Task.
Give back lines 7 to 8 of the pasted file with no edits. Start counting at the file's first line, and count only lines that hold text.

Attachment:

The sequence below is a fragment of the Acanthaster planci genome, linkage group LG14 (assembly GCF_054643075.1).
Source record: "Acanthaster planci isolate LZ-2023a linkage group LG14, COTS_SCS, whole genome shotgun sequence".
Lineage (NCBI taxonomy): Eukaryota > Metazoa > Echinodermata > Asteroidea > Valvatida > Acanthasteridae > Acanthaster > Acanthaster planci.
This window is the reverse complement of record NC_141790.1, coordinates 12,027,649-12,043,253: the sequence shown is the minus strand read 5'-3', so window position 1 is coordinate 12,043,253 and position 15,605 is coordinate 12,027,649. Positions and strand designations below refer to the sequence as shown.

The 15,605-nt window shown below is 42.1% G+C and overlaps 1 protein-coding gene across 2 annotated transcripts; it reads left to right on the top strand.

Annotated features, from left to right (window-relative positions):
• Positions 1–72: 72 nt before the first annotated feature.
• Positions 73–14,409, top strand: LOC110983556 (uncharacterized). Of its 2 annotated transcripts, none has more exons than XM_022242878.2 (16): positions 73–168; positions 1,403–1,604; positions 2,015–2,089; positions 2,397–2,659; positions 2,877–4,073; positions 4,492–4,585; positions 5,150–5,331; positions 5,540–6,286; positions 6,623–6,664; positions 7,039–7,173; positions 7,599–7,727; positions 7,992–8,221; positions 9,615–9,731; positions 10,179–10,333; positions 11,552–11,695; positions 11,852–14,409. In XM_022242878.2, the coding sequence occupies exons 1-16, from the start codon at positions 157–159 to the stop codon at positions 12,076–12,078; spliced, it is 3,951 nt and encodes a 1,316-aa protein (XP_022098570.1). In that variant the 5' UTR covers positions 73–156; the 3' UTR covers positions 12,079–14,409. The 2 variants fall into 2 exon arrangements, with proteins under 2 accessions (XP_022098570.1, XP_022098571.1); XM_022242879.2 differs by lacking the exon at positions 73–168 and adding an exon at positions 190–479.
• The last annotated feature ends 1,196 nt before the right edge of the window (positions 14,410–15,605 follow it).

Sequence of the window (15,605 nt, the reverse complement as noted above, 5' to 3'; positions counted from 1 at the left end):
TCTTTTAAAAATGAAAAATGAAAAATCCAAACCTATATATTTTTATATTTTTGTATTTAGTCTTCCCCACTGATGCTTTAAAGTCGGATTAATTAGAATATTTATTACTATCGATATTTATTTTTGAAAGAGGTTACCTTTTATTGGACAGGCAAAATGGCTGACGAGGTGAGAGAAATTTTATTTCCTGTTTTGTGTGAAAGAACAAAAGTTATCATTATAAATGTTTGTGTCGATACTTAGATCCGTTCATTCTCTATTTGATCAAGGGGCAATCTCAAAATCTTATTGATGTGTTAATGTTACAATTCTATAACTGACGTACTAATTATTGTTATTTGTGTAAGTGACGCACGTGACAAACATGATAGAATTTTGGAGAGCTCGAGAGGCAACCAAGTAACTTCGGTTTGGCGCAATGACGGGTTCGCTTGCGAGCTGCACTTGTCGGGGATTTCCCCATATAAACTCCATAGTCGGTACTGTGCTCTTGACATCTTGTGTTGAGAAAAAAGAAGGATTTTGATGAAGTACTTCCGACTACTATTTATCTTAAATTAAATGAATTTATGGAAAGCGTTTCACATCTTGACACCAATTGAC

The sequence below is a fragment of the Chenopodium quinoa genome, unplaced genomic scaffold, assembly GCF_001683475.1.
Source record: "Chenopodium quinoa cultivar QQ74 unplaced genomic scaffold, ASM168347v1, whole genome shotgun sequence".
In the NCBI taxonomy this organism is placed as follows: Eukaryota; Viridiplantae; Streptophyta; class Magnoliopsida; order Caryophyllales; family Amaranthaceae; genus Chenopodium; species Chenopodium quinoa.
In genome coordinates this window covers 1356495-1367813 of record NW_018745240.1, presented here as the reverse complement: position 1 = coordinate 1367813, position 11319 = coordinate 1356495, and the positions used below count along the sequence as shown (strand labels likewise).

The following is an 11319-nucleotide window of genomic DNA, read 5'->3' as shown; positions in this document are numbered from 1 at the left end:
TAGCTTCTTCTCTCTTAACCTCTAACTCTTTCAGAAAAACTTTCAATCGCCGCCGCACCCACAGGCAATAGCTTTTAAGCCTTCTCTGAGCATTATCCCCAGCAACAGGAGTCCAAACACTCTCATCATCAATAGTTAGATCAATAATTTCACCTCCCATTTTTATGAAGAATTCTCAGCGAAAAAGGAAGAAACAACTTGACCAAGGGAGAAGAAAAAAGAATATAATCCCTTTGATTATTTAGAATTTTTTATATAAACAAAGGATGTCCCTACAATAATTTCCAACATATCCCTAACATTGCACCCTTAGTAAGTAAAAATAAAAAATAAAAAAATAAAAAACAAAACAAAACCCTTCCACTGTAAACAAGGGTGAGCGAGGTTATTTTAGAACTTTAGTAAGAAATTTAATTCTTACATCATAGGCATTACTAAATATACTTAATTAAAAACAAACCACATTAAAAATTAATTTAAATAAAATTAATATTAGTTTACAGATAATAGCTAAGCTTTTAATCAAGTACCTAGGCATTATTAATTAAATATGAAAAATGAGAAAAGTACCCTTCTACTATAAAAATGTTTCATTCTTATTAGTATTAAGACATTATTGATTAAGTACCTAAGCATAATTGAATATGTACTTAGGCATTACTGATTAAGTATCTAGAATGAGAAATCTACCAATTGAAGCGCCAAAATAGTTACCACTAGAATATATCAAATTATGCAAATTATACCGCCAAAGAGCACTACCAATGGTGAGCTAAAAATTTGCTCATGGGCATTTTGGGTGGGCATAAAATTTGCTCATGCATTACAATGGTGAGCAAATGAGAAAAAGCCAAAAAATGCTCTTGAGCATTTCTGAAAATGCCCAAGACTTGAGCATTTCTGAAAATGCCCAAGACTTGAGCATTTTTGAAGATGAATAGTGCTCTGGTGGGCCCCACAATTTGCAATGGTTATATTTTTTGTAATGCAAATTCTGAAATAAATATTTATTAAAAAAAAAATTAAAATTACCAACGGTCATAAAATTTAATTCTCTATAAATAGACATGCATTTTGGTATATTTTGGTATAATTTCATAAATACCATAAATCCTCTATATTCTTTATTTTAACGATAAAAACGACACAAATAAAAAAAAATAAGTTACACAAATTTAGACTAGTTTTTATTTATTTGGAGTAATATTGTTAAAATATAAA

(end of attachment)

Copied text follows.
• Positions 1–72: 72 nt before the first annotated feature.
• Positions 73–14,409, top strand: LOC110983556 (uncharacterized). Of its 2 annotated transcripts, none has more exons than XM_022242878.2 (16): positions 73–168; positions 1,403–1,604; positions 2,015–2,089; positions 2,397–2,659; positions 2,877–4,073; positions 4,492–4,585; positions 5,150–5,331; positions 5,540–6,286; positions 6,623–6,664; positions 7,039–7,173; positions 7,599–7,727; positions 7,992–8,221; positions 9,615–9,731; positions 10,179–10,333; positions 11,552–11,695; positions 11,852–14,409. In XM_022242878.2, the coding sequence occupies exons 1-16, from the start codon at positions 157–159 to the stop codon at positions 12,076–12,078; spliced, it is 3,951 nt and encodes a 1,316-aa protein (XP_022098570.1). In that variant the 5' UTR covers positions 73–156; the 3' UTR covers positions 12,079–14,409. The 2 variants fall into 2 exon arrangements, with proteins under 2 accessions (XP_022098570.1, XP_022098571.1); XM_022242879.2 differs by lacking the exon at positions 73–168 and adding an exon at positions 190–479.